“Let’s put zombies on the trucks!” Patrick Walsh — co-owner, vice president and director of operations for VanWal Pest Elimination in Kernersville, N.C. — had utilized truck-wrap advertising before, but it was his son who sought to throw zombies in the mix.
“We struggled for weeks about how to tie in zombies with bugs,” Patrick Walsh says. “My wife and I are huge fans of “The Walking Dead” [AMC’s popular zombie drama], and then it hit me when I read about “zombie ants” [Ophiocordyceps unilateralis, which is actually an entomopathogenic fungus. Search the Internet for an explanation of the role it plays in the ant world.] Then it hit me again during a staff meeting. I said, ‘We need to eliminate every pest from A to Z.’ A light bulb went off and I thought ‘From Ants to Zombies.’”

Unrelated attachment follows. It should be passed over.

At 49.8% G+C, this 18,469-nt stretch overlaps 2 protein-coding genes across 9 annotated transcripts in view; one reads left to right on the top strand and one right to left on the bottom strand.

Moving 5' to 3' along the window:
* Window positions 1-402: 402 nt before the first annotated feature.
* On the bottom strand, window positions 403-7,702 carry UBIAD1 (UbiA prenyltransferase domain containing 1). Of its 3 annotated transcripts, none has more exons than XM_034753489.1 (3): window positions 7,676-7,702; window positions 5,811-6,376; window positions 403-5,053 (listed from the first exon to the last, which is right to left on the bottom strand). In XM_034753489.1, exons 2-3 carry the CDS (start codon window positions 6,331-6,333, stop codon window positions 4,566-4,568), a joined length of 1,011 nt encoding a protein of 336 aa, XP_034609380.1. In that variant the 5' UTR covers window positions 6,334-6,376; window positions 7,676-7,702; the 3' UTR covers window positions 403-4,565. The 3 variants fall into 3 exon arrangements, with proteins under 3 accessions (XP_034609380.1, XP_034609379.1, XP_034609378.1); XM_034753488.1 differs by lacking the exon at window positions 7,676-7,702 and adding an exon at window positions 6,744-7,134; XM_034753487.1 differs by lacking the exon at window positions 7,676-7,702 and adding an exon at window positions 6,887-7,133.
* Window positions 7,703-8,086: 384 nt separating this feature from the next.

Walsh said it took his wife a while to get on board with the zombie idea, but his truck wrap artist was eager to take on the design challenge.
“When the truck’s graphics wrap was delivered, we all went crazy for it,” he says excitedly. “Up close, you can see ants crawling all over the zombies. Our techs get stopped all of the time by people who want to take their picture with our ‘From Ants to Zombies’ trucks.”
“I don’t know if our zombie trucks increase the bottom line substantially, but they sure grab attention — which, we all know, is key to advertising.”
In addition to zombie trucks, VanWal’s vehicles are decked out with other imagery, including:
- A gangster with a tommy gun (“We kill bugs … Fuhgedaboudit.”);
- A dinosaur (“Make your pest problems extinct.”); and
- A pirate (“ARRR ye bug infested?”).
James Walsh spawned most of the imagery ideas.
You can reach Nepper at email@example.com or 216-706-3775.